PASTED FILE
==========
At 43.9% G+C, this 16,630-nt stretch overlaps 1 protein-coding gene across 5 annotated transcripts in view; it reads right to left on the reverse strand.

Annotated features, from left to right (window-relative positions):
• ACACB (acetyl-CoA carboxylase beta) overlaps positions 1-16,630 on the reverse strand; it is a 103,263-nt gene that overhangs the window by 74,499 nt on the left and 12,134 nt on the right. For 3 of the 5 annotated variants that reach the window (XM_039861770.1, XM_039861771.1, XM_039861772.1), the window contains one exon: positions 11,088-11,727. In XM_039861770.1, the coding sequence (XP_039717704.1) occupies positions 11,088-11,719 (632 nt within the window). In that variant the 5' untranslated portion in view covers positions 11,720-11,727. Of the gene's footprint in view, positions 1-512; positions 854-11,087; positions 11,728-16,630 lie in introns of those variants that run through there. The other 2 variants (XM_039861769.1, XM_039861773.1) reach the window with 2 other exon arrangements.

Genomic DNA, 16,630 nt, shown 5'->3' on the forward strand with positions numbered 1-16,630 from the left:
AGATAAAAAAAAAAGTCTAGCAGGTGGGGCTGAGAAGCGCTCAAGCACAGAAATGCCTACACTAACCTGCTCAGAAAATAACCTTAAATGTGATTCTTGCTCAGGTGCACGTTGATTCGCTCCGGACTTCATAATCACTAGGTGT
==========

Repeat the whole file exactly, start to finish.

At 43.9% G+C, this 16,630-nt stretch overlaps 1 protein-coding gene across 5 annotated transcripts in view; it reads right to left on the reverse strand.

Annotated features, from left to right (window-relative positions):
• ACACB (acetyl-CoA carboxylase beta) overlaps positions 1-16,630 on the reverse strand; it is a 103,263-nt gene that overhangs the window by 74,499 nt on the left and 12,134 nt on the right. For 3 of the 5 annotated variants that reach the window (XM_039861770.1, XM_039861771.1, XM_039861772.1), the window contains one exon: positions 11,088-11,727. In XM_039861770.1, the coding sequence (XP_039717704.1) occupies positions 11,088-11,719 (632 nt within the window). In that variant the 5' untranslated portion in view covers positions 11,720-11,727. Of the gene's footprint in view, positions 1-512; positions 854-11,087; positions 11,728-16,630 lie in introns of those variants that run through there. The other 2 variants (XM_039861769.1, XM_039861773.1) reach the window with 2 other exon arrangements.

Genomic DNA, 16,630 nt, shown 5'->3' on the forward strand with positions numbered 1-16,630 from the left:
AGATAAAAAAAAAAGTCTAGCAGGTGGGGCTGAGAAGCGCTCAAGCACAGAAATGCCTACACTAACCTGCTCAGAAAATAACCTTAAATGTGATTCTTGCTCAGGTGCACGTTGATTCGCTCCGGACTTCATAATCACTAGGTGT